Every day, law enforcement officials and judges exercise discretion. This is a long standing tradition. We're used to trusting the interpretation of the law to authorized officials. We take it for granted that authorities will use their judgment in matters such as:
- charging and sentencing decisions,
- weighing differing priorities and social values, and
- matching punishments with crimes.
Today, the need for discretion and proportionality is more important than ever in our antiquated and over-burdened immigration system. It's important to ensure that the government spends its limited resources on high priority cases. And immigrants who have a strong case for remaining in the U.S. ought to be able to do that, if current law provides for an avenue of relief.
To push that agenda, a wide range of organizations, including the American Immigration Council, have been asking the Obama Administration to use its executive authority to exercise discretion in the immigration realm. In June, Director John Morton of Immigration and Customs Enforcement (ICE) issued a memo outlining new guidance on the use of prosecutorial discretion in a wide range of circumstances. That memo signals a greater commitment to using limited resources to enforce immigration law wisely, with an understanding of the need for measured action and fairness in the immigration context. It is a good signal.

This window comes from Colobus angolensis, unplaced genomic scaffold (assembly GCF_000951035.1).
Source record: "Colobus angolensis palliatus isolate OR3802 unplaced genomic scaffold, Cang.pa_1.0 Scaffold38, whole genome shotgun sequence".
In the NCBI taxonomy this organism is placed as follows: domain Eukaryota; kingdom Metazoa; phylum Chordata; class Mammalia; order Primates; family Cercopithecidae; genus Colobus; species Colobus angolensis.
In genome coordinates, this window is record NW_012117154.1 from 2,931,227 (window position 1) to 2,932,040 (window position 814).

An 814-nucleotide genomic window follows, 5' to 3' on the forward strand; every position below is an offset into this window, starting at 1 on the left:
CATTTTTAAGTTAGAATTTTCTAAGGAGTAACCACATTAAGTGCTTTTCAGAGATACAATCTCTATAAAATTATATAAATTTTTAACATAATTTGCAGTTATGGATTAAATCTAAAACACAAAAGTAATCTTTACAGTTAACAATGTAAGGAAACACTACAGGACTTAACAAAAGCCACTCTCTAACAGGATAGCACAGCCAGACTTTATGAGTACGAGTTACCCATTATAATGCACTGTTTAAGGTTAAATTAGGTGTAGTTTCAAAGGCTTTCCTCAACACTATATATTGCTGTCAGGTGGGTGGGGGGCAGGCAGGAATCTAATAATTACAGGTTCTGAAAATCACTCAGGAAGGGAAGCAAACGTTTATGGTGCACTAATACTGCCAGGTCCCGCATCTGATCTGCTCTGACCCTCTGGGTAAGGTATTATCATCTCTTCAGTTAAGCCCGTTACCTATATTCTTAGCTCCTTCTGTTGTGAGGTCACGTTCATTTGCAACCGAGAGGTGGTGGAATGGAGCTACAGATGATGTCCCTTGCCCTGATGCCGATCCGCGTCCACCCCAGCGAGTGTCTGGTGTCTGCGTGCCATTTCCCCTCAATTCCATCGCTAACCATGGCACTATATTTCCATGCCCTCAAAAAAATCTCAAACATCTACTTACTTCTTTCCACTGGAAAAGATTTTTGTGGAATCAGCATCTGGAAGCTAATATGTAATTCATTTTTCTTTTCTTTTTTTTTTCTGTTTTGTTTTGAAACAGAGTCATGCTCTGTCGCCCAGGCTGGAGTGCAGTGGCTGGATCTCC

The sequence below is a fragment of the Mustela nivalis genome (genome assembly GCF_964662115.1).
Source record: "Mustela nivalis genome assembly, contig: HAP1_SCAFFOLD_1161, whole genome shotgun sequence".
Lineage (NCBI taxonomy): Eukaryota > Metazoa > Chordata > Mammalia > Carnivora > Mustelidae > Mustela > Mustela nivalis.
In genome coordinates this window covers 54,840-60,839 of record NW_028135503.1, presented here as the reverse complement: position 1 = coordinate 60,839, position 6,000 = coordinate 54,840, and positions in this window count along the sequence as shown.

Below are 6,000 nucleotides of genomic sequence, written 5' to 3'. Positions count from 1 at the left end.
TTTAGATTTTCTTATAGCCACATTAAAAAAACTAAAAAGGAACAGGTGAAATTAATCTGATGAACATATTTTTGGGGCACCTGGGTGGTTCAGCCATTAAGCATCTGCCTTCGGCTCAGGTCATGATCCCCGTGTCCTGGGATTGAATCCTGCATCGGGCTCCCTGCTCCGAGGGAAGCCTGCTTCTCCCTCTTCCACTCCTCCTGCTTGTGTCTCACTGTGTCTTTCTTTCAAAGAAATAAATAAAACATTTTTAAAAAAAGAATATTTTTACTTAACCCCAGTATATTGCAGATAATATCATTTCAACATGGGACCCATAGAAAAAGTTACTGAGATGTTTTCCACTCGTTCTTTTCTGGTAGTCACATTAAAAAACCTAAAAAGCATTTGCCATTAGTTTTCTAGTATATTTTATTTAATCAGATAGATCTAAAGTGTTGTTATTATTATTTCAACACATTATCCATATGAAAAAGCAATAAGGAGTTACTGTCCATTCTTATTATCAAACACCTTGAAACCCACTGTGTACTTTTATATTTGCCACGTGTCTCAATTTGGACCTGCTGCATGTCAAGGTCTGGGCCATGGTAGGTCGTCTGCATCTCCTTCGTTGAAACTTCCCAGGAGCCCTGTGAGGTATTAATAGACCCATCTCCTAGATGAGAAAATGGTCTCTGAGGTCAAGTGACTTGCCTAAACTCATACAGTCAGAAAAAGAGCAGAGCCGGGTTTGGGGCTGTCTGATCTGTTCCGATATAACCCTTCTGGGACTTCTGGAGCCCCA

|Is Lamar Smith a better patriot than you?|
Apparently Smith believes a different administration will be worthy of such discretion. The HALT bill would sunset on January 21, 2013—the day after the next inauguration.
However, it's important to note that the HALT Act goes beyond limiting prosecutorial discretion. It also seeks to suspend long respected forms of immigration relief including Temporary Protected Status (TPS) [which was granted by the Obama Administration to Haitians after the recent devastating earthquakes] and family unity waivers [such as those that allow U.S. citizen military members to reunite with their undocumented spouses].
What’s very disappointing in all this is that Chairman Smith has actually advocated for the use of prosecutorial discretion in the past. The New York Times recently noted:
Back in 1999, Mr. Smith was one of several members of Congress who wrote the attorney general and the head of the Immigration and Naturalization Service, arguing that ‘unfair’ deportations had caused ‘unjustifiable hardship’ for otherwise law-abiding immigrants who had jobs and families and close citizen relatives. ‘True hardship cases call for the exercise of discretion,’ the letter said.So why the change in heart? Only Mr. Smith can answer that.
As it becomes increasingly clear that large numbers of people are no longer migrating to the U.S., our focus must shift. We must now consider those immigrants who are already living, working, and raising families in America. Congress and the public need to encourage and promote the Administration's understanding that immigration agencies must prioritize enforcement activities and exercise discretion when considering deportation.
Source: American Immigration Council
Image credit: Chuck Crow, The Plain Dealer